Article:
Is there a future for the classic Fantasy Races?

 

When I first fell in love with fantasy, the classic fantasy races – elves, dwarves, orcs, etc – were an essential part of it, inseparable from the concept of fantasy. Tolkien had them, Lewis had them, Lloyd Alexander had them, D&D and video games had them. Anything that didn’t have them was just not doing it right, to be honest. I mean, what is fantasy without elves, orcs and (especially) dwarves?

See, I was never that into wizards and overt magic, and I never liked thieves and assassins. I liked heroic warriors: honourable knights, lone samurai, grizzled rangers at a push, but best of all, dwarves. I have read many bad books just for the promise of dwarves, and it is a testament to the strength of the Elder Scrolls games that I have spend so many hours on them despite the lack of (playable) dwarves. What can I say, short, grumpy and beardy does it for me…

However, these days, these classic fantasy creatures are out of favour, fast disappearing from the pages of published fantasy, and the aspiring fantasy author is often advised to stay clear. Though I can understand why, I think it’s a shame to banish such faithful and fundamental elements of fantasy literature, and I thought I’d explore how this has happened and what, if anything, can be done about it.

How did it all start?

Most people trace the iconic status of elves, dwarves and orcs (henceforth EDO) to J R R Tolkien, and, largely, that’s fair enough. The massive popularity of Lord of the Rings introduced fantasy to the mainstream, and continues to do so. He introduced the terminology, including the “v” in “dwarves”, turning goblins into “orcs” (his own word), and giving us the template for elves everywhere (even though Legolas is quite a-typical among Tolkien’s elves).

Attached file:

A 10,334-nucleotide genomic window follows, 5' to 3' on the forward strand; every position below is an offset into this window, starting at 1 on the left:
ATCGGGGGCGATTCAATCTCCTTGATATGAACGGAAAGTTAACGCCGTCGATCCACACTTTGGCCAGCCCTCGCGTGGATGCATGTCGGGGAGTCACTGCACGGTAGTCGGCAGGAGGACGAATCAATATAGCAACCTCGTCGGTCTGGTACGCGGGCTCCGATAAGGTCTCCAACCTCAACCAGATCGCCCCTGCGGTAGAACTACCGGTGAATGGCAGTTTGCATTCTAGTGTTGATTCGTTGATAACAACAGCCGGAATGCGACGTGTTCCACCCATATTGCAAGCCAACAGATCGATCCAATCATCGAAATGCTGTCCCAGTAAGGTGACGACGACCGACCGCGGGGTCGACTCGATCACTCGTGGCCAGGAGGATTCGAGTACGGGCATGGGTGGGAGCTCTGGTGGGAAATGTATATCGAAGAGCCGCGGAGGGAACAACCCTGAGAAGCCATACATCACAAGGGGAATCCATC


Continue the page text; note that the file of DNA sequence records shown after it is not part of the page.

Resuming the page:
He also gave us Hobbits, who survive elsewhere as “halflings”, but haven’t been reproduced quite as often as the others. Perhaps that’s because, unlike EDOs, they were an original creation – though not without some precedent, they certainly weren’t based on the same sort of historical tradition as the others.

One of the reasons that these races seem so integral to fantasy is, no doubt, because they have been part of it for much longer than Tolkien. In the 19th century, Lord Dunsany’s King of Elfland’s Daughter, George MacDonald’s Princess and the Goblin, and of course, Grimms’ “Snow White (and the Seven Dwarfs)“, show the popular conceptions when Tolkien was growing up.

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Goblins…or dwarfs?

Of course, EDOs go back much, much farther than that in human storytelling. In the Norse and Germanic traditions (which Tolkien, of course, drew directly upon), elves are the beautiful and dangerous álfar, and dwarves seem to be their earthier cousins (the original “dark elves”). A lot of their typical fantasy characteristics are there, but they are far more supernatural, and not as fully realised or explained as Tolkien made them. (Though Tolkien’s elves and dwarves, to be honest, are not that different to his humans in terms of behaviour or society.)

The reason, I suppose, that Tolkien is so pivotal in defining EDOs for fantasy literature, is that the prevailing conception of them was very different, stemming from the European “fairy tale” tradition. Fairies have origins in, among other things, Celtic mythology, and have been confused with elves since (apparently) Elizabethan times. The diminutive elves and goblins of children’s stories still persist today, of course, much to the chagrin of fantasy fans using the same words for something much less childish (depending who you ask).

The well-read fantasy fan will have seen alternate interpretations of fantastic creatures before Tolkien and since. Lewis’s Narnia has dwarfs, along with lots of other fairy tale creatures, but notably no elves or goblins. Poul Anderson’s Broken Sword summons Norse myth to give us very dark elves indeed. Many books, from Alexander’s “Chronicles of Prydain” to Jack Vance’s Lyonesse engage with the “fair folk” of more Celtic tradition. More recently, we’ve had Katherine Addison’s Goblin Emperor and a radical-but-still-recognisable interpretations in Richard K Morgan’s “Land Fit for Heroes” trilogy.the_goblin_emperor_cover